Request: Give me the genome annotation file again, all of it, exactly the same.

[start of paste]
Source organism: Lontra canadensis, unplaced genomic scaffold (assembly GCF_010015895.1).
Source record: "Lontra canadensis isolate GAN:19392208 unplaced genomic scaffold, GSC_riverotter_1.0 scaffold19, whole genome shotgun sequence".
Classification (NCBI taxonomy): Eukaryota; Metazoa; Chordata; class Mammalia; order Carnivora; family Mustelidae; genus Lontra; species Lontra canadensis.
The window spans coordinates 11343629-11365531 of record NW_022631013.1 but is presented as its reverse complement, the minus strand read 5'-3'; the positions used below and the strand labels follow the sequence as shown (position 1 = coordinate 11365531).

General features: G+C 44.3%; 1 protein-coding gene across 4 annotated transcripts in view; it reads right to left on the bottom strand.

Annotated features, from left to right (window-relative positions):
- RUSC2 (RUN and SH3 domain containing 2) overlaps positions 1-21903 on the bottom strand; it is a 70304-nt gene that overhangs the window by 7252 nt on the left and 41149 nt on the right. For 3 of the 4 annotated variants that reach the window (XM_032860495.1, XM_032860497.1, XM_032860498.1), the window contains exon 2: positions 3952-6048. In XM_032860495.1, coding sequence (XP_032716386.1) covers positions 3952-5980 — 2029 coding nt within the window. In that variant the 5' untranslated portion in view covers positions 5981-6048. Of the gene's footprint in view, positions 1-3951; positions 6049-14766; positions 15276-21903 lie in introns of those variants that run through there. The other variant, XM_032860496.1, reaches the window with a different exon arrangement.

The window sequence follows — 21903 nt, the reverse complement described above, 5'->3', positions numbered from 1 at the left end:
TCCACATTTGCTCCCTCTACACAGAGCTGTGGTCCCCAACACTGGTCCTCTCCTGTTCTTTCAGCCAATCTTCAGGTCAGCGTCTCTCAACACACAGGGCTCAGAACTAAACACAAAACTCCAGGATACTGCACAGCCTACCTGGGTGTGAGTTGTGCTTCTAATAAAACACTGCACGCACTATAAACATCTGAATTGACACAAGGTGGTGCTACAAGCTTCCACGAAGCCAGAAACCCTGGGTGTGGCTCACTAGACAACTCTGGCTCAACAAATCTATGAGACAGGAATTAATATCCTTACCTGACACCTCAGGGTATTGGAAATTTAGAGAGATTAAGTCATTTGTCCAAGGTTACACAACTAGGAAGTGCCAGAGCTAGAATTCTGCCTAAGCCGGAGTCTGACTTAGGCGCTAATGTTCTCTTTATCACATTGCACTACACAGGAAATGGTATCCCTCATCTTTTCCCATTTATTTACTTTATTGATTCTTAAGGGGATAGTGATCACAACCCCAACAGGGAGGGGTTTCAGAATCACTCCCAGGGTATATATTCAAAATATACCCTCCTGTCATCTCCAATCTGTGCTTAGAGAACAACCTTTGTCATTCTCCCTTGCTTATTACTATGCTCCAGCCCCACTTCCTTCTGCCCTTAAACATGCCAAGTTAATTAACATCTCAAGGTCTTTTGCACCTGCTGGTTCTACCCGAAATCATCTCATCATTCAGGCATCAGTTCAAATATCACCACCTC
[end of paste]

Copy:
Source organism: Lontra canadensis, unplaced genomic scaffold (assembly GCF_010015895.1).
Source record: "Lontra canadensis isolate GAN:19392208 unplaced genomic scaffold, GSC_riverotter_1.0 scaffold19, whole genome shotgun sequence".
Classification (NCBI taxonomy): Eukaryota; Metazoa; Chordata; class Mammalia; order Carnivora; family Mustelidae; genus Lontra; species Lontra canadensis.
The window spans coordinates 11343629-11365531 of record NW_022631013.1 but is presented as its reverse complement, the minus strand read 5'-3'; the positions used below and the strand labels follow the sequence as shown (position 1 = coordinate 11365531).

General features: G+C 44.3%; 1 protein-coding gene across 4 annotated transcripts in view; it reads right to left on the bottom strand.

Annotated features, from left to right (window-relative positions):
- RUSC2 (RUN and SH3 domain containing 2) overlaps positions 1-21903 on the bottom strand; it is a 70304-nt gene that overhangs the window by 7252 nt on the left and 41149 nt on the right. For 3 of the 4 annotated variants that reach the window (XM_032860495.1, XM_032860497.1, XM_032860498.1), the window contains exon 2: positions 3952-6048. In XM_032860495.1, coding sequence (XP_032716386.1) covers positions 3952-5980 — 2029 coding nt within the window. In that variant the 5' untranslated portion in view covers positions 5981-6048. Of the gene's footprint in view, positions 1-3951; positions 6049-14766; positions 15276-21903 lie in introns of those variants that run through there. The other variant, XM_032860496.1, reaches the window with a different exon arrangement.

The window sequence follows — 21903 nt, the reverse complement described above, 5'->3', positions numbered from 1 at the left end:
TCCACATTTGCTCCCTCTACACAGAGCTGTGGTCCCCAACACTGGTCCTCTCCTGTTCTTTCAGCCAATCTTCAGGTCAGCGTCTCTCAACACACAGGGCTCAGAACTAAACACAAAACTCCAGGATACTGCACAGCCTACCTGGGTGTGAGTTGTGCTTCTAATAAAACACTGCACGCACTATAAACATCTGAATTGACACAAGGTGGTGCTACAAGCTTCCACGAAGCCAGAAACCCTGGGTGTGGCTCACTAGACAACTCTGGCTCAACAAATCTATGAGACAGGAATTAATATCCTTACCTGACACCTCAGGGTATTGGAAATTTAGAGAGATTAAGTCATTTGTCCAAGGTTACACAACTAGGAAGTGCCAGAGCTAGAATTCTGCCTAAGCCGGAGTCTGACTTAGGCGCTAATGTTCTCTTTATCACATTGCACTACACAGGAAATGGTATCCCTCATCTTTTCCCATTTATTTACTTTATTGATTCTTAAGGGGATAGTGATCACAACCCCAACAGGGAGGGGTTTCAGAATCACTCCCAGGGTATATATTCAAAATATACCCTCCTGTCATCTCCAATCTGTGCTTAGAGAACAACCTTTGTCATTCTCCCTTGCTTATTACTATGCTCCAGCCCCACTTCCTTCTGCCCTTAAACATGCCAAGTTAATTAACATCTCAAGGTCTTTTGCACCTGCTGGTTCTACCCGAAATCATCTCATCATTCAGGCATCAGTTCAAATATCACCACCTC